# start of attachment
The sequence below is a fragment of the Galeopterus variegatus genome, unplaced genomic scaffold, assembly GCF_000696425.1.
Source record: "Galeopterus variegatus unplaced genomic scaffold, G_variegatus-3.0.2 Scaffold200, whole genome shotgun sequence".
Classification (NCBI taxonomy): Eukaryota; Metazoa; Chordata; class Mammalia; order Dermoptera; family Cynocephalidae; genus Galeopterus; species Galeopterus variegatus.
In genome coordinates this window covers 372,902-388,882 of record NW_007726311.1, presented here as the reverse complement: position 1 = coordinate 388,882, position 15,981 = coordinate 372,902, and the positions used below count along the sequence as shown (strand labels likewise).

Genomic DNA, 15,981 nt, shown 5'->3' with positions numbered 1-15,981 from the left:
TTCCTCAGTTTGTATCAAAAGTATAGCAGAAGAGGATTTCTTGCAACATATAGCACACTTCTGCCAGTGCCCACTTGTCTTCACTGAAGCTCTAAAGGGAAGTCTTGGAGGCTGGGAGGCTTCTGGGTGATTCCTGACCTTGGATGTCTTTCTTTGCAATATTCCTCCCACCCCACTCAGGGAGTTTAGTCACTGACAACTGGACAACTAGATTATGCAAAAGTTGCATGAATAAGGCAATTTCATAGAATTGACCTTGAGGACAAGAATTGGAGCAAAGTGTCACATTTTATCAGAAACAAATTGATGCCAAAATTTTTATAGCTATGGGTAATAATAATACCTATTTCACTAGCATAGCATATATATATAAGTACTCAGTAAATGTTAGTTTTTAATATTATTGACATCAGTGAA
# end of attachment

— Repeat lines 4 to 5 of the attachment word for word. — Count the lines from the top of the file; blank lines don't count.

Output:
In genome coordinates this window covers 372,902-388,882 of record NW_007726311.1, presented here as the reverse complement: position 1 = coordinate 388,882, position 15,981 = coordinate 372,902, and the positions used below count along the sequence as shown (strand labels likewise).

Genomic DNA, 15,981 nt, shown 5'->3' with positions numbered 1-15,981 from the left: